Today, we celebrate the Day of Valor or also known as Araw ng Kagitingan. It is celebrated in the Philippines every 9th of April as a national memorial day for the brave souls who fought during the Fall of Bataan on April 9, 1942, during World War II.
This holiday pays respect to the civilian men who died on the tragic Death March which started from Bataan and ended in Tarlac. It is also the time when we pay tribute to all the people who fought for our country.
For sure you’ve heard or seen stories about Filipino heroes from schools and films. But this time, let us commemorate these brave Filipinas who also fought and helped to win back our independence.
Known as the Visayan Joan of Arc, Teresa Magbanua is a Filipina hero who fought the longest for the independence of the Philippines.
She actively participated for the independence against the Spanish and American colonization, as well as the Japanese occupation.
Besides her bravery, she is the only Visayan woman who is an expert marksman, horse rider. She also led a battalion during the fight for independence against Spain.
Teresa led a troop of men in numerous battles including the “Battle of Sapong Hills” in Sara, Iloilo and the “Battle of Balantang” where almost 400 Americans were killed.
The Filipina commander who never forgets to wear red lipstick when heading to a battle. Yup, that’s how bada** Remedios was.
Remedios Paraiso-Gomez or “Kumander Liwayway” was one of the highest-ranking Hukbalahap or Hukbong Laban sa Hapon (Anti-Japanese Army) during the Japanese occupation. She was the daughter of a provincial mayor and as a teenager, she was interested in making dresses and perfume.
Her father organized resistance against the Japanese but unfortunately, he was tortured and executed. Her father’s death inspired her to leave college and join the guerrilla forces against Japan.
In a 2009 book about her life, the author related an instance when her troops were astonished to see her well dressed and wearing bright red lipstick.
For Ka Liwayway, it was her way of standing up for herself: “One of the things I am fighting for in the Hukbalahap movement is the right to be myself,” she told her comrades.
Patrocinio Gamboa y Villarreal
Patrocinio Gamboa y Villareal was one of the most important female revolutionaries in the 19th century. She was the woman behind the first Philippine flag raising in the Visayas.
She became a spy and held a position that can be compared to a chief military infiltration specialist. Patrocinio also made a copy of the Philippine flag and smuggled it in order to be outspread in Sta. Barbara Iloilo on November 17, 1898.
Patricinio courageously crossed a Spanish troop checkpoint to smuggle the Philippine flag, which she hid under her Camisa. She also carried Aguinaldo’s saber across the enemy line in order to give it to the commanding General of the revolution in Iloilo.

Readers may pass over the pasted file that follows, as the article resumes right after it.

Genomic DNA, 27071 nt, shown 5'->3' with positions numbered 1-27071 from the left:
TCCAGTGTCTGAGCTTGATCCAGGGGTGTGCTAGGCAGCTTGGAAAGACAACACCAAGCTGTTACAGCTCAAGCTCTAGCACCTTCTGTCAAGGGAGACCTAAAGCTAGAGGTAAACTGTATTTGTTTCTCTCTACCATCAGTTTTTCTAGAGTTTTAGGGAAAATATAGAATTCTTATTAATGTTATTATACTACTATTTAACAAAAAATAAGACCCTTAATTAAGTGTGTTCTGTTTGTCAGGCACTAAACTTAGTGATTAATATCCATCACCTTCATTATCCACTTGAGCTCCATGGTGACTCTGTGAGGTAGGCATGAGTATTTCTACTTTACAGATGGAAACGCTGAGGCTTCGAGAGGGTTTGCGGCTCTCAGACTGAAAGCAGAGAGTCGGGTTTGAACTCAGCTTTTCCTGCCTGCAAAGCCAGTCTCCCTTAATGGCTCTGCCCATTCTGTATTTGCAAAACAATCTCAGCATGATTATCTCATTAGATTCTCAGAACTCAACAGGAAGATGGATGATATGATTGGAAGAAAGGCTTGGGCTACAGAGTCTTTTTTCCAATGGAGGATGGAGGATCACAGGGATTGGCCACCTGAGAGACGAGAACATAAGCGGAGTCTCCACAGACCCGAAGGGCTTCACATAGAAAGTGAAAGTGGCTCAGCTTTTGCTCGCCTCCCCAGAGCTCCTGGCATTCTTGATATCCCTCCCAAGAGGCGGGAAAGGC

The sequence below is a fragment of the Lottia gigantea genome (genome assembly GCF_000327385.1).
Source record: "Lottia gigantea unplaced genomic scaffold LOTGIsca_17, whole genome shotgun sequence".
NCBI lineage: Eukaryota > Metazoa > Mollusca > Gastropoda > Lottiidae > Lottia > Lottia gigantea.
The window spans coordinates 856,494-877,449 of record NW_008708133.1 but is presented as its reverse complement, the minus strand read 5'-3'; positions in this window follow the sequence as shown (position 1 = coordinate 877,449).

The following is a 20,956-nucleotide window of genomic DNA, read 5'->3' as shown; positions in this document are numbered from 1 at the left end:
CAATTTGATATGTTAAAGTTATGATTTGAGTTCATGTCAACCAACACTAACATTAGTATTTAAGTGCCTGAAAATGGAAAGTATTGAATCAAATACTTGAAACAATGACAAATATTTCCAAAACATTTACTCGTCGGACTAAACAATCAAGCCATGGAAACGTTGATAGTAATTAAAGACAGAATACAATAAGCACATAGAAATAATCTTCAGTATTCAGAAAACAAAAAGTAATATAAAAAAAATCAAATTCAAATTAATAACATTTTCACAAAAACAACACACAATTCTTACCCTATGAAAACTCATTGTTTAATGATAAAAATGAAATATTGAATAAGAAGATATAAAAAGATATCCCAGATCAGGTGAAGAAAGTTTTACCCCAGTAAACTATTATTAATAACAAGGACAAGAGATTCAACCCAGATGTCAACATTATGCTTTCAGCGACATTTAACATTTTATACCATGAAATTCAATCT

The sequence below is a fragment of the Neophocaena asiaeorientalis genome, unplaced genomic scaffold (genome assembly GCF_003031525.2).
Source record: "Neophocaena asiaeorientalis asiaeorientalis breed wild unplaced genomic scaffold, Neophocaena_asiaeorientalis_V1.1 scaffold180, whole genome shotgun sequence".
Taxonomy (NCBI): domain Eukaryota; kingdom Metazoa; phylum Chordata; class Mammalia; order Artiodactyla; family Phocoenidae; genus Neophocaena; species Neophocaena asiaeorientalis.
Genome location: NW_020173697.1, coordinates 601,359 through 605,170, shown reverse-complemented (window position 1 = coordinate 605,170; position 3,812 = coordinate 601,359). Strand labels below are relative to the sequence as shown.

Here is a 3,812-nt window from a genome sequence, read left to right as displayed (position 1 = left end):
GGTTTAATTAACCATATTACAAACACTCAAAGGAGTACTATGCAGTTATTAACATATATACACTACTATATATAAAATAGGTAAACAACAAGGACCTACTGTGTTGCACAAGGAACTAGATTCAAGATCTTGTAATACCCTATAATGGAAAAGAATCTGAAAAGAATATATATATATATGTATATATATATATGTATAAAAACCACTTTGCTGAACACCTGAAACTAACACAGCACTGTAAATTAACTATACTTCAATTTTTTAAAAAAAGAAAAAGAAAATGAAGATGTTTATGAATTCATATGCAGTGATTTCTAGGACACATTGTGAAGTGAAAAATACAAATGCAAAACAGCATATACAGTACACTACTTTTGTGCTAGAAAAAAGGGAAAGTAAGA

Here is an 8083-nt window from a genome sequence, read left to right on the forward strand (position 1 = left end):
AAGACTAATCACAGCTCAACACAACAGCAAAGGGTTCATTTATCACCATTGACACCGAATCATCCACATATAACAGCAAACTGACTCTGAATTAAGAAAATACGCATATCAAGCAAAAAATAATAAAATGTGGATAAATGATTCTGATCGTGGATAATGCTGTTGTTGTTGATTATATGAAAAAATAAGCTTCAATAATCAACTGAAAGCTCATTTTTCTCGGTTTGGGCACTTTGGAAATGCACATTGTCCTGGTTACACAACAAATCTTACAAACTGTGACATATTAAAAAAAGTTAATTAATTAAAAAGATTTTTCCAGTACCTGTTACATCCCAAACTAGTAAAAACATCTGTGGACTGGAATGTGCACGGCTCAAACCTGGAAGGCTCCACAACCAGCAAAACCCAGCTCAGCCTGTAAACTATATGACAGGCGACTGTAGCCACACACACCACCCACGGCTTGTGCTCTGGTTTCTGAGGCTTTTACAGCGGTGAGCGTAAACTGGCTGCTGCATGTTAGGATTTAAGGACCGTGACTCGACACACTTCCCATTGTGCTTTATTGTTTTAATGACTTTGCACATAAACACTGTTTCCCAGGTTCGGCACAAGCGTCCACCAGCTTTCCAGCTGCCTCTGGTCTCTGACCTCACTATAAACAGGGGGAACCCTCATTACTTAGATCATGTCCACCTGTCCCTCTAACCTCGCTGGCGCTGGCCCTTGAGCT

Henerala Agueda Kahabagan is one of the courageous revolutionaries. She fought with rifles and bolo against the Spanish forces during the revolution.
She was the first and only Filipina with the rank of General during the revolution. Before her promotion to the Generalship, she led a troop who fought side by side with Gen. Artemio Ricarte.
One of her early military successes was in the battle of San Pablo garrison in 1897. Two years later, she fought against the Americans with Gen Pio del Pilar.
It is through Gen. del Pilar’s letter of recommendation to the Secretary of War that she was promoted to the rank of General on January 4, 1899.
Cpl. Magdalena Leones remains to be one of the lesser-known World War II even though she is the only Asian woman to receive the Silver Star award in World War II by the United States.
Magdalena was born in the mountains of Kalinga and was the daughter of an evangelical missionary. She was caught several times but was able to escape each time due to her wits and sweet talk.
But since she refused to surrender after the Fall of Bataan, she was imprisoned for five months. During this time, she taught herself how to speak Niponggo to save the lives of other Filipinos captured by the Japanese.
Gabriela Silang is perhaps the most well-known Filipina heroes. She is always mentioned in tandem with her husband, Diego since their achievements are usually written together.
After Diego’s assassination, Gabriela fled to Tayum, Abra to seek protection in the house of her paternal uncle, Nicolas Cariño. She appointed her first two generals, Miguel Flores and Tagabuen Infiel.
She later assumed her husband’s role as commander of the rebel troops and achieved a “priestess” status amongst her community and followers. Her popular image as the bolo-wielding la Generala on horseback stems from this period.
Melchora Aquino, known as the Mother of the Revolution. A single mother who managed the farm left by her deceased husband while raising her six children.
Tandang Sora earned her nickname after taking care of Andres Bonifacio and other Katipuneros in 1896 risking her life as she provided them with food and nursed the wounded.
Her bravery was best displayed after she was arrested by Spanish authorities. She refused to give in and was deported to Guam under the decree of Governor General Ramon Blanco.
As we celebrate the Day of Valor, let’s ask ourselves if patriotism is still in our hearts. Let’s remember the people who sacrificed and risked their own lives just to win our independence from colonizers.
These women proved that no matter who you are and where you’re from, as long as you love your country, you can do something to make a difference.